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Ventolin Syrup

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Ventolin Syrup

Discontinued Warning IconPlease Note: This Brand Name drug is no longer available in the US.
(Generic versions may still be available.)

Side Effects
Interactions

SIDE EFFECTS

The adverse reactions to albuterol are similar in nature to those of other sympathomimetic agents. In clinical trials, the most frequent adverse reactions to VENTOLIN Syrup (albuterol sulfate syrup) in adults and older children were:

Percent Incidence of Adverse Reactions in Adults and Children (6-12 Years of Age)

Adverse Event

Percent Incidence

Central Nervous System

 

Tremor

10

Nervousness

9

Shakiness

9

Headache

4

Dizziness

3

Excitement

2

Hyperactivity

2

Sleeplessness

1

Disturbed sleep

<1

Irritable behavior

<1

Dilated pupils

<1

Weakness

1

Cardiovascular

 

Tachycardia

1

Palpitations

<1

Sweating

<1

Chest Pain

<1

Ear, Nose, and Throat

 

Epistaxis

1

Gastrointestinal

 

Increased appetite

3

Epigastric pain

<1

Stomachache

<1

Musculoskeletal

 

Muscle spasm

<1

Respiratory

 

Cough

<1

 

In clinical trials, the following adverse reactions to VENTOLIN Syrup (albuterol sulfate syrup) were noted more frequently in young children 2 to 6 years of age than in adults and older children:

Percent Incidence of Adverse Reactions Noted More Frequently in Children 2 to 6 Years of Age Than in Older Children and Adults

Adverse Event

Percent Incidence

Central Nervous System

 

Excitement

20

Nervousness

15

Hypokinesia

4

Sleeplessness

2

Emotional lability

1

Fatigue

1

Cardiovascular

 

Tachycardia

2

Pallor

1

Gastrointestinal

 

Gastrointestinal symptoms

2

Loss of appetite

1

Ophthalmologic

 

Conjunctivitis

1

Cases of urticaria, angioedema, rash, bronchospasm, oropharyngeal edema, and arrhythmias (including atrial fibrillation, supraventricular tachycardia, and extrasystoles) have been reported after the use of VENTOLIN Syrup (albuterol sulfate syrup) .

In addition, albuterol, like other sympathomimetic agents, can cause adverse reactions such as angina, central nervous system stimulation, drying or irritation of the oropharynx, hypertension, nausea, unusual taste, vertigo, and vomiting.

The reactions are generally transient in nature, and it is usually not necessary to discontinue treatment with VENTOLIN Syrup (albuterol sulfate syrup) . In selected cases, however, dosage may be reduced temporarily; after the reaction has subsided, dosage should be increased in small increments to the optimal dosage.

Read the Ventolin Syrup (albuterol sulfate syrup) Side Effects Center for a complete guide to possible side effects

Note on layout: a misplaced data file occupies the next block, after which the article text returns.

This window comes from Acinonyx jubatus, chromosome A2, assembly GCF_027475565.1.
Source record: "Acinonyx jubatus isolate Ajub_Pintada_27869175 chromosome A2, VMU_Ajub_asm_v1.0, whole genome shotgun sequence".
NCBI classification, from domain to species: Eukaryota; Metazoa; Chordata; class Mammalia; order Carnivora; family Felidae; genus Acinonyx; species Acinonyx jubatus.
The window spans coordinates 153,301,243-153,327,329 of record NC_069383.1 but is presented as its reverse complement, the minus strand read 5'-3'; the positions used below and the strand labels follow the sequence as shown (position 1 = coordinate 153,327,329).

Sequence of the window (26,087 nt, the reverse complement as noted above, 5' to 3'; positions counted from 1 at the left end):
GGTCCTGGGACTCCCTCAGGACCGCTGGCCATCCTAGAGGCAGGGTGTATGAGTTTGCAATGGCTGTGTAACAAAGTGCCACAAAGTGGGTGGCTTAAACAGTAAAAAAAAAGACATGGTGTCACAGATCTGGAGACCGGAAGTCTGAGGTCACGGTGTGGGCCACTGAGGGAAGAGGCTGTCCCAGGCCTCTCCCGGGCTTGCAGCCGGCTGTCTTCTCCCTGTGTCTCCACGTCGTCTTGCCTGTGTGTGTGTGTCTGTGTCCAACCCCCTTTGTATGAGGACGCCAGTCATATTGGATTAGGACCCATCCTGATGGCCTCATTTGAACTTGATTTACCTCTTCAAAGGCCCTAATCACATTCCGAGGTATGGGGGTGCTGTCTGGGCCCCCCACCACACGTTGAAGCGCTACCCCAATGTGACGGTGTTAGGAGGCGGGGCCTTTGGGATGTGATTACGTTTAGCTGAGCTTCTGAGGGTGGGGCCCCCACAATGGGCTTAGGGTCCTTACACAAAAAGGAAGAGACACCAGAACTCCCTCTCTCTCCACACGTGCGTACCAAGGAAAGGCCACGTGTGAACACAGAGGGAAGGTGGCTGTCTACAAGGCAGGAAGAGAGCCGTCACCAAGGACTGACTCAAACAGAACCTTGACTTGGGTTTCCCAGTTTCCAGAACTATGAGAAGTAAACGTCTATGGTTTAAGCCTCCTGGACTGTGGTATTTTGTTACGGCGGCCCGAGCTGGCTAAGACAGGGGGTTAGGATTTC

DRUG INTERACTIONS

The concomitant use of VENTOLIN Syrup (albuterol sulfate syrup) and other oral sympathomimetic agents is not recommended since such combined use may lead to deleterious cardiovascular effects. This recommendation does not preclude the judicious use of an aerosol bronchodilator of the adrenergic stimulant type in patients receiving VENTOLIN Syrup (albuterol sulfate syrup) . Such concomitant use, however, should be individualized and not given on a routine basis. If regular coadministration is required, then alternative therapy should be considered.

Beta-Blockers

Beta-adrenergic receptor blocking agents not only block the pulmonary effect of beta-agonists, such as VENTOLIN Syrup (albuterol sulfate syrup) , but may produce severe bronchospasm in asthmatic patients. Therefore, patients with asthma should not normally be treated with beta-blockers. However, under certain circumstances, eg, as prophylaxis after myocardial infarction, there may be no acceptable alternatives to the use of beta-adrenergic blocking agents in patients with asthma. In this setting, cardioselective beta-blockers could be considered, although they should be administered with caution.

Diuretics

The ECG changes and/or hypokalemia that may result from the administration of nonpotassium-sparing diuretics (such as loop or thiazide diuretics) can be acutely worsened by beta-agonists, especially when the recommended dose of the beta-agonist is exceeded. Although the clinical significance of these effects is not known, caution is advised in the coadministration of beta-agonists with nonpotassium-sparing diuretics.

Digoxin

Mean decreases of 16% to 22% in serum digoxin levels were demonstrated after single dose intravenous and oral administration of albuterol, respectively, to normal volunteers who had received digoxin for 10 days. The clinical significance of these findings for patients with obstructive airway disease who are receiving albuterol and digoxin on a chronic basis is unclear. Nevertheless, it would be prudent to carefully evaluate the serum digoxin levels in patients who are currently receiving digoxin and albuterol.

Monoamine Oxidase Inhibitors or Tricyclic Antidepressants

Albuterol should be administered with extreme caution to patients being treated with monoamine oxidase inhibitors or tricyclic antidepressants, or within 2 weeks of discontinuation of such agents, because the action of albuterol on the vascular system may be potentiated.

Last reviewed on RxList: 12/17/2004
This monograph has been modified to include the generic and brand name in many instances.

Side Effects
Interactions
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You are encouraged to report negative side effects of prescription drugs to the FDA. Visit the FDA MedWatch website or call 1-800-FDA-1088.


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